The Percentage Of Californians With Earthquake Insurance Has Been Tumbling For 20 Years

California earthquake mapUSGSA plot of every earthquake greater than mw 3.5 since 1850.

On Sunday, large swaths of Napa Valley got hit with a 6.0 earthquake.

According to Bloomberg, the event is estimated to have caused $US4 billion in damages.

However, only half of that is likely to be picked up by insurance companies. That’s because just 10% of California residents currently own earthquake insurance, according to the Insurance Information Institute (III).

Despite the fact that, as the state’s earthquake insurance authority puts it, “no part of California is ‘immune’ from earthquakes,” coverage rates have plummeted over the past two decades because there hasn’t been a major quake.

“Nothing sells earthquake coverage like an earthquake, and the more time elapses between major events, the more people believe it will never impact them,” Dr. Robert Hartwig, an economist and the president of the III, told Business Insider Monday.

Over the last 20 years, insurance coverage in California has dropped from about one in three homes to as much as one in 10, he said. In Napa Valley, he estimated that the coverage rate is less than 6%.

For a California renter living in or around San Francisco or Los Angeles, earthquake insurance premiums cost less than $US150 a year. For a condo or homeowner the cost is between $US700 and $US1,000 a year. (The California Earthquake Authority has a cost-calculator here. Businesses must purchase insurance directly from a private insurer). Hartwig said costs are unlikely to rise immediately following Sunday’s quake, since many will likely perceive it as an isolated event, unless aftershocks follow.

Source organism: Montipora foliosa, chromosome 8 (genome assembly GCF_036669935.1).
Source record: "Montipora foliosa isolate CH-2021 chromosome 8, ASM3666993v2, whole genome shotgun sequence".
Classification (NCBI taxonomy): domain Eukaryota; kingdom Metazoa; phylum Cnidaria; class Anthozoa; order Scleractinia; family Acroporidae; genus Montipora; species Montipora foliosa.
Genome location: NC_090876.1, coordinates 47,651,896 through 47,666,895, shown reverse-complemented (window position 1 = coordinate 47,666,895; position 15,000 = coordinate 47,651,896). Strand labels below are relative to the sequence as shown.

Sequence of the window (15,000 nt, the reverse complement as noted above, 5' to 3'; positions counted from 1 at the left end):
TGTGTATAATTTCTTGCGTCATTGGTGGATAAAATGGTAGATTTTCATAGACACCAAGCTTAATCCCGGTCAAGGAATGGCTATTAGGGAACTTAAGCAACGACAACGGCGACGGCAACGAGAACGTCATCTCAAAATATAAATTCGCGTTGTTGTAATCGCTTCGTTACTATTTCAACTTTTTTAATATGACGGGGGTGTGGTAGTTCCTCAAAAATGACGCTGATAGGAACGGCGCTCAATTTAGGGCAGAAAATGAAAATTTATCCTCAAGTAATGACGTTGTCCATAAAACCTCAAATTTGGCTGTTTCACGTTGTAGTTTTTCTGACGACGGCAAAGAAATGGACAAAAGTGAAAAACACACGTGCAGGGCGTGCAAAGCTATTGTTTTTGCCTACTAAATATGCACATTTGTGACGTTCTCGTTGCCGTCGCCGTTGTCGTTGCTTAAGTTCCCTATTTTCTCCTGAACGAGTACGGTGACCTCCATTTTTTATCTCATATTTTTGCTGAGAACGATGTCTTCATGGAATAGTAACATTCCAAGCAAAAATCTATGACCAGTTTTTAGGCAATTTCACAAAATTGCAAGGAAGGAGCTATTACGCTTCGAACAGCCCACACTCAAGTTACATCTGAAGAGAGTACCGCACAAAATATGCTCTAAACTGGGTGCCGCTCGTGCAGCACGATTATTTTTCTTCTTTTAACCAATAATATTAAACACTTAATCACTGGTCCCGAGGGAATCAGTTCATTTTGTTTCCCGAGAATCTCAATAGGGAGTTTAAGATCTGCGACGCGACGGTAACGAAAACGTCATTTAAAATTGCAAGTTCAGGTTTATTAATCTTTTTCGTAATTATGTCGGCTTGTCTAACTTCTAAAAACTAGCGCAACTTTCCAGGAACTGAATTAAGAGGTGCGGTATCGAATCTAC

One need only look at the map above, or the following chart showing the all-time most damaging U.S. earthquakes in recorded history, to see how disturbing it is that there’s so little coverage:

In July, the U.S. Geological Survey updated its quake forecast model to reflect recently discovered faults in San Jose, Vallejo, and San Diego, and increased hazard activity in some parts of San Francisco and Los Angeles.

Here is the new map showing the likely intensity of an earthquake hitting in the next 50 years.

National earthquake mapUSGS2014 USGS National Seismic Hazard Map, displaying intensity of potential ground shaking from an earthquake in 50 years (which is the typical lifetime of a building).

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